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16 Social Media Marketing Tips From the Pros


#1: Host Social Media Events

Mari Smith

Mari Smith

You can build a loyal, raving community by hosting online events that put the focus on your fans.

A fun and effective online event is hosting a “Fan Page Friday”—it’s essentially a virtual networking party where you allow all your fans to share links to their own pages on your page.

The event can last as long as 24 hours or more and is a great way to discover new businesses, get more fans, and build tremendous community while increasing your EdgeRank (news feed visibility), too.

Many page owners launch a Fan Page Friday event every week; however, I find it much more effective to host one about every four to six weeks, as it has a bigger impact. On my last virtual party, several thousand page owners participated, many of whom picked up as much as a hundred or more new fans as a result.

Be sure to include a hashtag like #FacebookFriday and schedule your initial invitation to go out very early in the morning. Then add another couple of invitations throughout the day.

facebook friday

Facebook Friday is a great way to build your community.

  Continue reading “16 Social Media Marketing Tips From the Pros”

Your company and social media.


After the Deepwater Horizon oil spill in the Gulf of Mexico in 2010, oil giant BP experienced a backlash via social media, becoming a victim of “brandhacking”. A source unaffiliated with the multinational company created the Twitter handle @BPGlobalPR, gathering more than 137,000 followers while sending out satirical tweets about the multi-billion-dollar disaster, such as “Catastrophe is a strong word, let’s all agree to call it a whoopsie daisy.” The account is still in existence and has almost double the followers of the actual corporate BP account.

Even the world’s savviest corporate executives can be caught off-guard by the power regular consumers wield when it comes to expressing their thoughts on social media, said Paul Armstrong, founder of UK-based Digital Orange Consulting, who has worked with giants like Google and Mindshare. “Many brands are simply not prepared for the worst-case scenarios,” he added. Only 12% of the 2,100 global companies interviewed in a 2010 Harvard Business Review survey said they were using it effectively, but two-thirds of those companies say their social media use will grow.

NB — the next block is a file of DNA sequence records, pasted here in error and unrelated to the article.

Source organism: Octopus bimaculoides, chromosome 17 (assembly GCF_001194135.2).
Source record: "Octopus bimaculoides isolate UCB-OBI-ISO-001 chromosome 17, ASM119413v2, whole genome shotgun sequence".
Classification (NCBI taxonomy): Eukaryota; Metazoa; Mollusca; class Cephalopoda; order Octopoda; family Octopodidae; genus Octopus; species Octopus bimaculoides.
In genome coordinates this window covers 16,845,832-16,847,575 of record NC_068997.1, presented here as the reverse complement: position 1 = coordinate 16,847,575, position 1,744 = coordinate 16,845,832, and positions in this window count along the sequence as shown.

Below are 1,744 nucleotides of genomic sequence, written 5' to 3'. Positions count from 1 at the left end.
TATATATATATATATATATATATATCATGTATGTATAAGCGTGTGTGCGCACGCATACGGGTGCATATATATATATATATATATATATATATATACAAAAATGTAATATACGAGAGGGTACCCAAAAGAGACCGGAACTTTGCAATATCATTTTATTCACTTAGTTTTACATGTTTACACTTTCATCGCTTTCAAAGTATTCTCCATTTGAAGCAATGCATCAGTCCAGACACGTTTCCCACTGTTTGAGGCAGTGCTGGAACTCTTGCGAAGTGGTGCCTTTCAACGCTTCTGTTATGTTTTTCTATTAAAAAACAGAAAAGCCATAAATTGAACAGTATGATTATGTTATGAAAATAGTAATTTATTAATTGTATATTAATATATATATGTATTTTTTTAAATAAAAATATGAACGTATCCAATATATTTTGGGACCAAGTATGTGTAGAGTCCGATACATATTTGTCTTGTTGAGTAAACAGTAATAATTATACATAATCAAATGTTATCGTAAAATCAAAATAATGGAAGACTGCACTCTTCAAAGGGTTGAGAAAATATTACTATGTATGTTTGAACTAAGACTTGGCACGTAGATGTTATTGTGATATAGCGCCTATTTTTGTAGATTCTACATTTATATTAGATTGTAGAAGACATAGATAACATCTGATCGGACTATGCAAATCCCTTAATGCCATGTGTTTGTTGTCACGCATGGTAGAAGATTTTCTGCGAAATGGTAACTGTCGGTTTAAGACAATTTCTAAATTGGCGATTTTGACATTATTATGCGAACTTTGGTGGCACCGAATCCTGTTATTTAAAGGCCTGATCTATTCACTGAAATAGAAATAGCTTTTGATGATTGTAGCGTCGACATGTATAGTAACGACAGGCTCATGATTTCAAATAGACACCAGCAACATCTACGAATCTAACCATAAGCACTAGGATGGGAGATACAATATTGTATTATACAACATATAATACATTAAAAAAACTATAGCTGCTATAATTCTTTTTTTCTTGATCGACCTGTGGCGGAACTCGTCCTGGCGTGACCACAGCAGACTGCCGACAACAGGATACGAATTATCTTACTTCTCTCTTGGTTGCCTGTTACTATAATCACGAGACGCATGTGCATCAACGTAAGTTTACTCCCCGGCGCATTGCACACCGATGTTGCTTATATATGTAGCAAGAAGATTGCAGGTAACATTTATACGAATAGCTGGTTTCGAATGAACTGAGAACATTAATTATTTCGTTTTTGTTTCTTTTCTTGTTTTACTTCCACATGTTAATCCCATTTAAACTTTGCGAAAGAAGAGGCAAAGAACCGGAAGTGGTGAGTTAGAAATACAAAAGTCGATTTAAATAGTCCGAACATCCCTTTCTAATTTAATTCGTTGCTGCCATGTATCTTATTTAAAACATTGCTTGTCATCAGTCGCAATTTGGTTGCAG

Social media is still in its infancy, which is something acknowledged by social media executives and the companies that employ them. In fact, employees on the social media front are the most powerful–and therefore vulnerable–asset a company has when it comes to brand perception. The people charged with maintaining a company’s persona need as much support as those companies can give, both in training and resources.

Crafting a roadmap
To avoid gaffes such as BP’s social media debacle, marketing directors are getting smarter about using tools like Facebook, Twitter and LinkedIn to their advantage – even if they cannot always control the message. Social media strategies can be even more effective once they move outside of the marketing department and start quantifying results, said Steve Nicholls, UK-based author of Social Media in Business. “Companies need to think about how to use social media to gain competitive advantage,” explained Nicholls, whose clients include British Telecom and Ciena Corporation.

Communications professionals should focus on a few social media platforms, rather than tackling them all. “What works for one company won’t work for another,” said Nicholls. For example, encouraging public Facebook comments for a company such as a financial institution “where customers hate their guts” can magnify complaints, he added. Many of those companies are better off growing their presence on LinkedIn or Google+ where comments are less prevalent. Continue reading “Your company and social media.”

Get Customers Hooked


Here are six tips for turning happy customers into an army of brand advocates:

1. Turn receipts into customer feedback questionnaires.

Your in-store purchase receipts are a guaranteed point-of-contact with most satisfied customers. Think about it: they’ve liked your products enough to buy them. Businesses around the world are getting wise to the opportunity to ask for customer feedback by printing details of their online surveys at the bottom, along with information about prize-draw giveaways for entering. UK’s upmarket supermarket Waitrose, chocolatier Hotel Chocolat, and kitchenware store, Lakeland all give you the opportunity to enter fantastic prize draws for submitting feedback.

Continue reading “Get Customers Hooked”

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